Pheasants assemble in wary dozens
around blue hoppers in the private woods.
Ravens fend for themselves,
and own all the highest treetops.
Pheasants are their own autumn landscapes,
finished off with christmassy heads.
Ravens are whatever colour you require,
provided it’s black.
Pheasants echo their one word for alarm
across the country miles.
Ravens talk fluently in gutturals
it’s hard to place precisely.
Pheasants fly if they must, struggle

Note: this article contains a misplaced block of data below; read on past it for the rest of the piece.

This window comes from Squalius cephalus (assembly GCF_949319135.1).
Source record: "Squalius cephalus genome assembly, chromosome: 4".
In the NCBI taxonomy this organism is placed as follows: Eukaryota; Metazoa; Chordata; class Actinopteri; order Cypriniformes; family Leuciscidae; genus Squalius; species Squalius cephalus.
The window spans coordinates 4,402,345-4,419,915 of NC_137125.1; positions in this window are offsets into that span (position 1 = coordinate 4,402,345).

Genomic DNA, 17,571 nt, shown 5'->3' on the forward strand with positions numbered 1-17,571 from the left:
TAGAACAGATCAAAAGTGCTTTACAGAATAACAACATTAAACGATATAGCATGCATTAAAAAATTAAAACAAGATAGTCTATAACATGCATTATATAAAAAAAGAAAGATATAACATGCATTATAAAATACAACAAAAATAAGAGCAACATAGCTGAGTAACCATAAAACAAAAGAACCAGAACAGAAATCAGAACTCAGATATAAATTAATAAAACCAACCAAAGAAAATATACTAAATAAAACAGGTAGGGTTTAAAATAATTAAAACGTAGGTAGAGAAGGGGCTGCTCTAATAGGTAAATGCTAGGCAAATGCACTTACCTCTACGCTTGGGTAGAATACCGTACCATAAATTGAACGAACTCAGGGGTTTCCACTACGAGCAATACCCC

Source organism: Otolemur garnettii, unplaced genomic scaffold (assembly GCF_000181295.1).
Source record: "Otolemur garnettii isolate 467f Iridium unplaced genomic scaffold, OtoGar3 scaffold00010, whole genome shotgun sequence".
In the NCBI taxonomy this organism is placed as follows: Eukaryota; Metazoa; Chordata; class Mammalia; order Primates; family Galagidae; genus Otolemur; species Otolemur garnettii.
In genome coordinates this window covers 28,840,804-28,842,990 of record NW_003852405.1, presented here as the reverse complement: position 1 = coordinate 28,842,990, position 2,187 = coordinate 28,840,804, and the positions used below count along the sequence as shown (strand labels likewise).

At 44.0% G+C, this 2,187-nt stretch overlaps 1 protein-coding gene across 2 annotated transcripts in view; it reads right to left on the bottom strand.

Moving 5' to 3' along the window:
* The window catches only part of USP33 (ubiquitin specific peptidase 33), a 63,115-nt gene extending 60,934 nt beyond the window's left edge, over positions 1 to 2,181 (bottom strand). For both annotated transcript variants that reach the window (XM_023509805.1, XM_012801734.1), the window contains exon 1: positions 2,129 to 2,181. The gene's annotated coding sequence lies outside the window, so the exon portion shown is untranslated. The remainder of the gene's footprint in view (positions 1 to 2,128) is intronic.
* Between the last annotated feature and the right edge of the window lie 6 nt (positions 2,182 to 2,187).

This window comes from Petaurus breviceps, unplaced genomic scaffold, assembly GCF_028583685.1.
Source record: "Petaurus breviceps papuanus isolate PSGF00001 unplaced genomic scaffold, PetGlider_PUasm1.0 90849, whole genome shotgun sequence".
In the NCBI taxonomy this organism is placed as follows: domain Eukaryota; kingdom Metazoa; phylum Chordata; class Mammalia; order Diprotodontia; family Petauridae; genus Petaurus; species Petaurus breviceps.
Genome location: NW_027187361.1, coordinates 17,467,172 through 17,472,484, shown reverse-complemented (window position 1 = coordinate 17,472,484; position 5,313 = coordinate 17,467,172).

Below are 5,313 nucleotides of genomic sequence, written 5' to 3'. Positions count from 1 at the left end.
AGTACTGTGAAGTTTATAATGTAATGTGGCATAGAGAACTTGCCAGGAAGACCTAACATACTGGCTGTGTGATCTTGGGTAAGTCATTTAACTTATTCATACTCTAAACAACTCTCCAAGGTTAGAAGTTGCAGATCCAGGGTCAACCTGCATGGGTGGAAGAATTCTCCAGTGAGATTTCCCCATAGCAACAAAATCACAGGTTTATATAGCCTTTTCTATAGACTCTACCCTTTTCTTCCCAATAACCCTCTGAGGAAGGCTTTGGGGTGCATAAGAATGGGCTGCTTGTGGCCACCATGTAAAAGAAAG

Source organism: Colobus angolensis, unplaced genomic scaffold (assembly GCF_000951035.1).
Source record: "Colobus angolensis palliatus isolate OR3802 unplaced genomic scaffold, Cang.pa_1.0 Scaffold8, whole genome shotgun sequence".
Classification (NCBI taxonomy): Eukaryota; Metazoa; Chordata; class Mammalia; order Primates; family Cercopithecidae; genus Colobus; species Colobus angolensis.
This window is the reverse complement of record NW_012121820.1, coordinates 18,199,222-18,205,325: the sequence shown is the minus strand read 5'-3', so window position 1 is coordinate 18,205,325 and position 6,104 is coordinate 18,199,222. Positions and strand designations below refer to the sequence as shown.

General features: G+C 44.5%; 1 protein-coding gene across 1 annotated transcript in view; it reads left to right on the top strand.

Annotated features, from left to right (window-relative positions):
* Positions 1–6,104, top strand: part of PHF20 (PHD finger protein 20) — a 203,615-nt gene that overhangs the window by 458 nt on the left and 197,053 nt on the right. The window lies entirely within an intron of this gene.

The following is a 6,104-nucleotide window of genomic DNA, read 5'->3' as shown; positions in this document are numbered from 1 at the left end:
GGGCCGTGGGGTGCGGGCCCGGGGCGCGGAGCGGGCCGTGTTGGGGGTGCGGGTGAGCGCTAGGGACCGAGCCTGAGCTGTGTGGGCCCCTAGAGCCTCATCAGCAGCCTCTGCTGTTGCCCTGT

to clear hedges, panic themselves into roadkill.
Ravens glide, soar, and plunge, riding
the air’s invisible rollercoasters.
Pheasants end up plucked, displayed
in plastic packs at farmers’ markets.
Ravens keep glaring out of antique woodcuts,
the dark stars of undying dramas.
By Mark Totterdell
This poem came first in the Poems Please Me Prize 2014
Illustrated by Joyce Davis